Thom Tillis is wrong. Kay Hagan has done plenty in the Senate.
She has rubber-stamped President Obama’s major economic programs – including the trillion-dollar stimulus that failed to find “ shovel-ready projects,” the ill-conceived “ clash for clunkers” program that cost $1.4 million for every job it created and the Dodd-Frank reforms that enshrined “ too-big to fail” banks. Such programs have produced the worst recovery in history, with real median incomes and labor participation rates falling since the recession’s official end in 2009.
Given that dismal record, it’s not surprising that Hagan and Obama believe that raising the minimum wage, passing more pay-equality laws (unequal pay has been illegal since the 1960s) and running up more crushing government debt to build infrastructure will turn things around.
No wonder 64 percent of Americans think the country is on the wrong track, according to Real Clear Politics poll averages.
Hagan has also supported Obama’s efforts abroad. He promised a new era of diplomacy and coalition building. Instead, we have a world on the brink. Highlights include the famous reset button with Russia – which President Vladimir Putin has pressed time and again; support for the rebels in Libya, which remains in violent crisis; and the decision to remove all our troops from Iraq, which helped spur the rise of the “ jayvee” Islamic State, which may require us to return troops to Iraq.
No wonder only 34 percent of Americans approve of Obama’s handling of foreign policy, a record low in the CBS/New York Times poll.
Hagan has also offered broad support for Obama’s stewardship of federal agencies, which is notable only for its astonishing incompetence. From the botched roll-out of Obamacare to pervasive problems at the Department of Veterans Affairs, the Secret Service and now the Centers for Disease Control and Prevention as it fumbles the response to Ebola, Obama seems like the Manchurian candidate, making the GOP’s case for the perils of big government.
No wonder the Gallup poll found that a record-high 72 percent of Americans believe big government poses the biggest threat to the country’s future.
Hagan has also stood back as the White House and her Senate colleagues work to dismiss investigations into IRS abuses against conservative groups. For a party whose leadership came of age during Watergate – when a president fell because he targeted his political enemies – it is the height of hypocrisy to ignore efforts to target private citizens exercising their First Amendment rights.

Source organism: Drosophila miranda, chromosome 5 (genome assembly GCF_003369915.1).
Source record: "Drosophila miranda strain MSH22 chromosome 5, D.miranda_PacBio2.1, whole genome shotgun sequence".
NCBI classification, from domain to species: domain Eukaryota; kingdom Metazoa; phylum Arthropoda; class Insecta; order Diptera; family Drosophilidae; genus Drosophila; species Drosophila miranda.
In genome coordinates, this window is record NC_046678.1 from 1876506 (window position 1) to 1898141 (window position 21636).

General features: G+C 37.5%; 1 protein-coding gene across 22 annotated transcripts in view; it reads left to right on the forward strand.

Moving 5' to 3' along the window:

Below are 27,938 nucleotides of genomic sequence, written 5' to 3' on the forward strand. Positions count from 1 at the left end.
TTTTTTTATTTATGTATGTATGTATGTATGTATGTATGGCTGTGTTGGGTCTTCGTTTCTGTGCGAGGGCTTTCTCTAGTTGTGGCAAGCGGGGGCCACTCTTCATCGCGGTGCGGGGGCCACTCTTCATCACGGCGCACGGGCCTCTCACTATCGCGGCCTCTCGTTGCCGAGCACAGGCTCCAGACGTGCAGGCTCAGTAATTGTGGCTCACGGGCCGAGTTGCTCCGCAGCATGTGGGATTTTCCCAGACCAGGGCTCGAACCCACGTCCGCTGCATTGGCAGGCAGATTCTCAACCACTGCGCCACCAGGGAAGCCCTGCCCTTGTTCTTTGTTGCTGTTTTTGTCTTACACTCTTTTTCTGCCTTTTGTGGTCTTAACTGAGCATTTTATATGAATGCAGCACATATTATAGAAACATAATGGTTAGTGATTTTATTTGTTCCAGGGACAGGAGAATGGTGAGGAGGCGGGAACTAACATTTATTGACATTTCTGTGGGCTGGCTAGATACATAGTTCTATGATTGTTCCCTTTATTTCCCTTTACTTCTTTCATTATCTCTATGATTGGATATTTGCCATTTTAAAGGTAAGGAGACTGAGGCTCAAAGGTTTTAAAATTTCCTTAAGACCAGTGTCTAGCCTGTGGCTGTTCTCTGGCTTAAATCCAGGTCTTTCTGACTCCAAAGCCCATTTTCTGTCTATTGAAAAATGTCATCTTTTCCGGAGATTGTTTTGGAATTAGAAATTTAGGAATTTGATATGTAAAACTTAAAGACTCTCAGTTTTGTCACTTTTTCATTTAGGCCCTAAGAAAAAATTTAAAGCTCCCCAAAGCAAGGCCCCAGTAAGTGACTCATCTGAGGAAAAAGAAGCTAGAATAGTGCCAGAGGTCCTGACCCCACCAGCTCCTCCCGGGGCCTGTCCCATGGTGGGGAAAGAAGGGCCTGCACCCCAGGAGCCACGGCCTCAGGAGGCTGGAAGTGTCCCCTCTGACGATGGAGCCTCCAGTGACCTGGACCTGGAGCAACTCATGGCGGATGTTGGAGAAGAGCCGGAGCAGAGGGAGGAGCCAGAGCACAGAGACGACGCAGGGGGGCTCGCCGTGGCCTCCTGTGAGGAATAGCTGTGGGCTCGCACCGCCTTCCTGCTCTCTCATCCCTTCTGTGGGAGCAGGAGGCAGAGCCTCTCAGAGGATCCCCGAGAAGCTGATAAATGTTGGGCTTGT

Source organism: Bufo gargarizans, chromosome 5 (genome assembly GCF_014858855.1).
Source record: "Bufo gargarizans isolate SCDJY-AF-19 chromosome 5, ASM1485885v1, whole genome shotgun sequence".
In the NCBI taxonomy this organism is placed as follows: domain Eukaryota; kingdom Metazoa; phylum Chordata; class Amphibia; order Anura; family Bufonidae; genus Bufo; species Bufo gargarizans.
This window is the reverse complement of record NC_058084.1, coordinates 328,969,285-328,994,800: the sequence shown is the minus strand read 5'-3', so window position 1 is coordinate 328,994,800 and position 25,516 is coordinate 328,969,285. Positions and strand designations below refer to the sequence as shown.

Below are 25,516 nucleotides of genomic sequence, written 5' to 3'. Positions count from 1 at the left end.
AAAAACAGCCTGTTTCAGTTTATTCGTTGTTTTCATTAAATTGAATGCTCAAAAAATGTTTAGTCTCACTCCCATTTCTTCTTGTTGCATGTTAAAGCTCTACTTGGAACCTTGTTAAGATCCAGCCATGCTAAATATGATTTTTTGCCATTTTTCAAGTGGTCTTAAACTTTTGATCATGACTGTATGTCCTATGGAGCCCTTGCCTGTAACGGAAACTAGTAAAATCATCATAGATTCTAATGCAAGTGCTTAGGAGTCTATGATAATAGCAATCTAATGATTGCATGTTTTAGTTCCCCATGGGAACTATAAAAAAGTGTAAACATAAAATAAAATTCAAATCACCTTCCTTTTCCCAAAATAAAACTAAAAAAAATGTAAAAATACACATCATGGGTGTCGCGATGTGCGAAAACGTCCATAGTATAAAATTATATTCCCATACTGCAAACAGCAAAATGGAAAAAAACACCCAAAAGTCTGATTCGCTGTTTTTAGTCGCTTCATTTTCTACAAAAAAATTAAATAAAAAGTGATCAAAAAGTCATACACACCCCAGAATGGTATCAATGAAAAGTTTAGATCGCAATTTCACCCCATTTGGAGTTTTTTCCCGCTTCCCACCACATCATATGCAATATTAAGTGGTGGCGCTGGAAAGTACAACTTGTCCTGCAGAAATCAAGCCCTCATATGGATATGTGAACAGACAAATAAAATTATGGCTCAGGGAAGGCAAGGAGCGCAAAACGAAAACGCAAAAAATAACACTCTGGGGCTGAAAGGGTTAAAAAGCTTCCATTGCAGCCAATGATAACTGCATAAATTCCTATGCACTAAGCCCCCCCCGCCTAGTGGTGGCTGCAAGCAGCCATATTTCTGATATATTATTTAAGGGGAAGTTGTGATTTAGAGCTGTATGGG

Given the deeply collaborative nature of the Senate, it is not surprising that Hagan voted with Obama 96 percent of the time. The question this November is why anyone, except a yellow dog partisan who believes Republicans are evil, would want more of the same.
Elections are choices. The stakes are high. Current polls suggest that Republicans will hold the House and that North Carolina’s Senate race may well determine which party holds that chamber. Voters who see this race as a chance to cast a protest vote against the Tillis-led legislature should consider that their action will have, at most, a small, indirect effect on state politics. This is a national race.
A Hagan victory, however, will lead directly to continued gridlock and executive action by an unpopular president. A Republican offers the hope for progress. Forced to lead, the onus 0will be on the GOP to provide an alternative vision for the country. Ideally, Republicans will pass comprehensive tax and regulatory reform, address the spiraling costs of entitlements and the challenges of illegal immigration while offering an alternative to Obamacare (including vouchers, market-based reforms and provisions for those with pre-existing conditions).
Independents still unsure about the GOP should note that Democrats will be able to filibuster Republican bills and that President Obama can veto any measure that reaches his desk. Nevertheless, a GOP victory would crystallize the issues at stake in the 2016 presidential race in a way that continued Democratic control of the Senate would not.
Now is a time for choosing in North Carolina. Do we support the failed policies of the past six years or see whether we can do better during the next two?